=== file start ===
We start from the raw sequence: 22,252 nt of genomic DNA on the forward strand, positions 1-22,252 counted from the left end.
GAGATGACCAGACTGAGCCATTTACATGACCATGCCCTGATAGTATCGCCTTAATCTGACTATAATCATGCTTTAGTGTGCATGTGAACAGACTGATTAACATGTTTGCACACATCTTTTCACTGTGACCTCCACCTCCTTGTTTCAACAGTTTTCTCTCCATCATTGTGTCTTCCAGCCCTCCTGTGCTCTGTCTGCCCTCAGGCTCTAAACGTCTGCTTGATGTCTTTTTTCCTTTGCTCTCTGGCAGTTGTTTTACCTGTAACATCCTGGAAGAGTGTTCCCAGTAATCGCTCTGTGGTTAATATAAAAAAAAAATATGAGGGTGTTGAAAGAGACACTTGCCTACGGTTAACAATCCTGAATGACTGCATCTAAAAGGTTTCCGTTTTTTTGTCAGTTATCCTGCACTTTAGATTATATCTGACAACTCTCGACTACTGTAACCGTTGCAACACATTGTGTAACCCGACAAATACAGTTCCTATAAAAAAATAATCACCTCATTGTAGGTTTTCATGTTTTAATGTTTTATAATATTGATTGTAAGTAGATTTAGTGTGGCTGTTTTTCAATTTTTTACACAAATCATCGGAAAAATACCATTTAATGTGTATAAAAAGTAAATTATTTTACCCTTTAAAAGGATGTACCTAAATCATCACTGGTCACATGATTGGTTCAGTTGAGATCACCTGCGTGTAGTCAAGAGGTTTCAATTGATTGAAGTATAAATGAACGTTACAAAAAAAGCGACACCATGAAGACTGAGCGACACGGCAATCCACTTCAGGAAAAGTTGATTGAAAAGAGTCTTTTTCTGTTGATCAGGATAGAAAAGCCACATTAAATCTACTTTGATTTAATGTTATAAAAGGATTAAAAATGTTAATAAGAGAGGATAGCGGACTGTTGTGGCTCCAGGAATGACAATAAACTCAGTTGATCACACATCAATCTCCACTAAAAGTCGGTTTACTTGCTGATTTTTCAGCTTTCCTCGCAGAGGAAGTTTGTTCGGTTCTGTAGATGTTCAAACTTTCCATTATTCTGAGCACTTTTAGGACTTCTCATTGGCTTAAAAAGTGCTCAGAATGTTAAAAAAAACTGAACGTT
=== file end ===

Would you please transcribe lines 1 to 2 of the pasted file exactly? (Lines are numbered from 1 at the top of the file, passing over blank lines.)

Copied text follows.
We start from the raw sequence: 22,252 nt of genomic DNA on the forward strand, positions 1-22,252 counted from the left end.
GAGATGACCAGACTGAGCCATTTACATGACCATGCCCTGATAGTATCGCCTTAATCTGACTATAATCATGCTTTAGTGTGCATGTGAACAGACTGATTAACATGTTTGCACACATCTTTTCACTGTGACCTCCACCTCCTTGTTTCAACAGTTTTCTCTCCATCATTGTGTCTTCCAGCCCTCCTGTGCTCTGTCTGCCCTCAGGCTCTAAACGTCTGCTTGATGTCTTTTTTCCTTTGCTCTCTGGCAGTTGTTTTACCTGTAACATCCTGGAAGAGTGTTCCCAGTAATCGCTCTGTGGTTAATATAAAAAAAAAATATGAGGGTGTTGAAAGAGACACTTGCCTACGGTTAACAATCCTGAATGACTGCATCTAAAAGGTTTCCGTTTTTTTGTCAGTTATCCTGCACTTTAGATTATATCTGACAACTCTCGACTACTGTAACCGTTGCAACACATTGTGTAACCCGACAAATACAGTTCCTATAAAAAAATAATCACCTCATTGTAGGTTTTCATGTTTTAATGTTTTATAATATTGATTGTAAGTAGATTTAGTGTGGCTGTTTTTCAATTTTTTACACAAATCATCGGAAAAATACCATTTAATGTGTATAAAAAGTAAATTATTTTACCCTTTAAAAGGATGTACCTAAATCATCACTGGTCACATGATTGGTTCAGTTGAGATCACCTGCGTGTAGTCAAGAGGTTTCAATTGATTGAAGTATAAATGAACGTTACAAAAAAAGCGACACCATGAAGACTGAGCGACACGGCAATCCACTTCAGGAAAAGTTGATTGAAAAGAGTCTTTTTCTGTTGATCAGGATAGAAAAGCCACATTAAATCTACTTTGATTTAATGTTATAAAAGGATTAAAAATGTTAATAAGAGAGGATAGCGGACTGTTGTGGCTCCAGGAATGACAATAAACTCAGTTGATCACACATCAATCTCCACTAAAAGTCGGTTTACTTGCTGATTTTTCAGCTTTCCTCGCAGAGGAAGTTTGTTCGGTTCTGTAGATGTTCAAACTTTCCATTATTCTGAGCACTTTTAGGACTTCTCATTGGCTTAAAAAGTGCTCAGAATGTTAAAAAAAACTGAACGTT